Graduate student Lee Korshoj has earned the prestigious National Science Foundation Graduate Research Fellowship.
The competitive fellowship recognizes outstanding graduate students in science, technology, engineering and mathematics disciplines across the United States. Winners receive a three-year annual stipend of $34,000, a $12,000 education allowance for tuition and fees (paid to the institution) and opportunities for international research and professional development.
The program historically has attracted recipients who achieve notable success in their future careers. Past fellows include numerous Nobel Prize winners, U.S. Secretary of Energy Steven Chu and Google founder Sergey Brin.
“I am grateful to receive this award associated with so many established and future scientific leaders,” Korshoj said. “This fellowship will help support my continued research on techniques for single-molecule RNA and DNA sequencing, which I am pursuing in collaboration with a team of lab members and funding from the W.M. Keck Foundation. We have already demonstrated methods for improving sequencing accuracy, as highlighted in Small early this year, and we look forward to further breakthroughs in sequencing technology with future applications in personalized medicine and genomics.”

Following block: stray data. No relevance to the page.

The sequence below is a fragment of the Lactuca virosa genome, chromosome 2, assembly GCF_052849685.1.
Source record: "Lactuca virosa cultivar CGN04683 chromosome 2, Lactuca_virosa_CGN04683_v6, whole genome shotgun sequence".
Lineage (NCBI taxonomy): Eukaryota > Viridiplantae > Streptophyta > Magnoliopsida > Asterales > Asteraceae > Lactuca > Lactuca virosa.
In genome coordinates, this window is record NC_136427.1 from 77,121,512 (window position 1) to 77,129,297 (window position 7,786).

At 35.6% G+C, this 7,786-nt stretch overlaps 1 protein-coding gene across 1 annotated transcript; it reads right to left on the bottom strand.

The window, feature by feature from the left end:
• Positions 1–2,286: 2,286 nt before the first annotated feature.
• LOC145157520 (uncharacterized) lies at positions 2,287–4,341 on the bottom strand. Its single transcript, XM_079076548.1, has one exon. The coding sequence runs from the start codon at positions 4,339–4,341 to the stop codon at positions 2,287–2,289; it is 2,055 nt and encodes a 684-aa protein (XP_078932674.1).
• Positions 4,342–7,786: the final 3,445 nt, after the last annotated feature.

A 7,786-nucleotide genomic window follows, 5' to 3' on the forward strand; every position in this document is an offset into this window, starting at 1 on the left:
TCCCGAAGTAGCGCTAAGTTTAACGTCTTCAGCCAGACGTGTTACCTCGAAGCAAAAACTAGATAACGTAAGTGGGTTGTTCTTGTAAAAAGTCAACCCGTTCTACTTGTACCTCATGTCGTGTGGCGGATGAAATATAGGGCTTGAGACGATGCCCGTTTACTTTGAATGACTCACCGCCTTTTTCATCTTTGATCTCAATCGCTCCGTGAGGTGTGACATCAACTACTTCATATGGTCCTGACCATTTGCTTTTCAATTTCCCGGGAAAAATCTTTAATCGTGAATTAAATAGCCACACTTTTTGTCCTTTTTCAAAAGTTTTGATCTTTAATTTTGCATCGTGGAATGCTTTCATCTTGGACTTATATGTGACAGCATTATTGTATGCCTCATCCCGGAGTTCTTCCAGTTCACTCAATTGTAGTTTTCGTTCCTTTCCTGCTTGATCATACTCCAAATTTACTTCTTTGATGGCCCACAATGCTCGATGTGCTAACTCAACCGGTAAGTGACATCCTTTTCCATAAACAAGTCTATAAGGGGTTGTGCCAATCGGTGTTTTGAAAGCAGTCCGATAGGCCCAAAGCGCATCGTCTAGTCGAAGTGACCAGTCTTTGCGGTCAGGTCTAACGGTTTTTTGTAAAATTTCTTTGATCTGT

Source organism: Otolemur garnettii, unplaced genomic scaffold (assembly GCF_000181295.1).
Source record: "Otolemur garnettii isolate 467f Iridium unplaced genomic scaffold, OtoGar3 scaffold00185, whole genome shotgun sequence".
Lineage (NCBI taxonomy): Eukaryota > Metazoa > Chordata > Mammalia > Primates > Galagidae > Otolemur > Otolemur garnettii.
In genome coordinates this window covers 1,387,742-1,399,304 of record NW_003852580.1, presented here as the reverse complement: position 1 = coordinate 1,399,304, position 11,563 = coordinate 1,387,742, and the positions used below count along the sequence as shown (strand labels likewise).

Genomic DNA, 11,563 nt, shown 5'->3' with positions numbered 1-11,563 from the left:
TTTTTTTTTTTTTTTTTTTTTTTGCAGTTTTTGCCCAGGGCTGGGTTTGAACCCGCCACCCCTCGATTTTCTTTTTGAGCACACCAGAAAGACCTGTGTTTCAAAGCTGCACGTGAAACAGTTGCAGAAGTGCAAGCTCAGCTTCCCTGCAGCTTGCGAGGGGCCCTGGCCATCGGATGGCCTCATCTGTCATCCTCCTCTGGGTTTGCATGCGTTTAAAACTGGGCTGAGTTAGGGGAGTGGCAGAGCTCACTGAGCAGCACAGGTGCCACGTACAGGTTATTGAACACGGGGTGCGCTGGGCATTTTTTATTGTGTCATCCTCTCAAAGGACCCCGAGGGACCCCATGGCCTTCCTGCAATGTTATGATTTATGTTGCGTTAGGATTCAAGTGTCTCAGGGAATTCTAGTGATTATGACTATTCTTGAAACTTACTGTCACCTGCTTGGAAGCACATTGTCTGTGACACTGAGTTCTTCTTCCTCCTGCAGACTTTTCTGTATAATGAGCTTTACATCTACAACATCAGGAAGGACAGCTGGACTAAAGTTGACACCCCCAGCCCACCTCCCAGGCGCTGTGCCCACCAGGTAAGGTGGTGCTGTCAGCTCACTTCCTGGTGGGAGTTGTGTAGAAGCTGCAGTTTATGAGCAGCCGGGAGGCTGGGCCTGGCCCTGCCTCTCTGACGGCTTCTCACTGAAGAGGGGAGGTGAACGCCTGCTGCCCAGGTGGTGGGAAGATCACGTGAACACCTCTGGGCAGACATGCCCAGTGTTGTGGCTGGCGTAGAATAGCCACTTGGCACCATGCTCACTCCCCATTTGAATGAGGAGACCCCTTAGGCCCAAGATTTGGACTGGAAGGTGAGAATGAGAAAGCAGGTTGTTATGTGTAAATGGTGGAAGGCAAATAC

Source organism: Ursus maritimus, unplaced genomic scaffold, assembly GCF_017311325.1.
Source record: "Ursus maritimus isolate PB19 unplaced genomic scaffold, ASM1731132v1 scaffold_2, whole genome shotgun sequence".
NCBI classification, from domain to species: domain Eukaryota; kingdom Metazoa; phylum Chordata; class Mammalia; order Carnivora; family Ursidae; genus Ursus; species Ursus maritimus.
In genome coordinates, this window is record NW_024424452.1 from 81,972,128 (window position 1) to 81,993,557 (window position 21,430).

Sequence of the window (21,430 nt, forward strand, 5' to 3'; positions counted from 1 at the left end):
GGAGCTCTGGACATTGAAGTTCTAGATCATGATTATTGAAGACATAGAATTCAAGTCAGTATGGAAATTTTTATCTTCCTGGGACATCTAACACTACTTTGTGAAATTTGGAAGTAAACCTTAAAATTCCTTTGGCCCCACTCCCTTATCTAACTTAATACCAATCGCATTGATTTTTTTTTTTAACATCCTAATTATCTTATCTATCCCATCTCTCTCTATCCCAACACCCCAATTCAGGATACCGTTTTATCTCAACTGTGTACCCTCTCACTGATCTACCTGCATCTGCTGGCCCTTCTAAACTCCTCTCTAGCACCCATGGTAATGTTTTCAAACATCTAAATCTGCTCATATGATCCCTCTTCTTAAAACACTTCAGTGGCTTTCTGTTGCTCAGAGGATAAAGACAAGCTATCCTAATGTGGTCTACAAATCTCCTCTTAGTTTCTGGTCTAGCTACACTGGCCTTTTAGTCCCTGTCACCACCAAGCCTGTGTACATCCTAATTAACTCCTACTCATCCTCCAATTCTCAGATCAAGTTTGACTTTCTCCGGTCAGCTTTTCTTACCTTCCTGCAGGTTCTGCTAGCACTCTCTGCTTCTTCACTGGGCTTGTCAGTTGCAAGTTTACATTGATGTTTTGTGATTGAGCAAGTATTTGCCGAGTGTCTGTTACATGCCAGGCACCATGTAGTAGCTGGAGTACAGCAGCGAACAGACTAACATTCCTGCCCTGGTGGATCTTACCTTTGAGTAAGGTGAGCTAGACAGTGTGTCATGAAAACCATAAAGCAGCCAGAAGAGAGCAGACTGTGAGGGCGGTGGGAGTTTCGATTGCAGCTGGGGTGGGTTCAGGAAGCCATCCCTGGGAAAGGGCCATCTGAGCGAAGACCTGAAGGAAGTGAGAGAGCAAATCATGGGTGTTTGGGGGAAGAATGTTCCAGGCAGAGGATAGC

Korshoj is among 27 CU Boulder students, including 12 in the College of Engineering and Applied Science, to receive the fellowship this year. A graduate of the University of Nebraska-Lincoln, Korshoj is advised by Professors Anushree Chatterjee and Prashant Nagpal. He is also a recipient of the Graduate Assistance in Areas of National Need (GAANN) fellowship, another competitive program that assists high-achieving graduate students pursuing research in fields designated as national priorities.
The department is also proud to recognize Michael McGrath, a graduate student in the labs of Doug Gin and Rich Noble, who received the NSF Honorable Mention.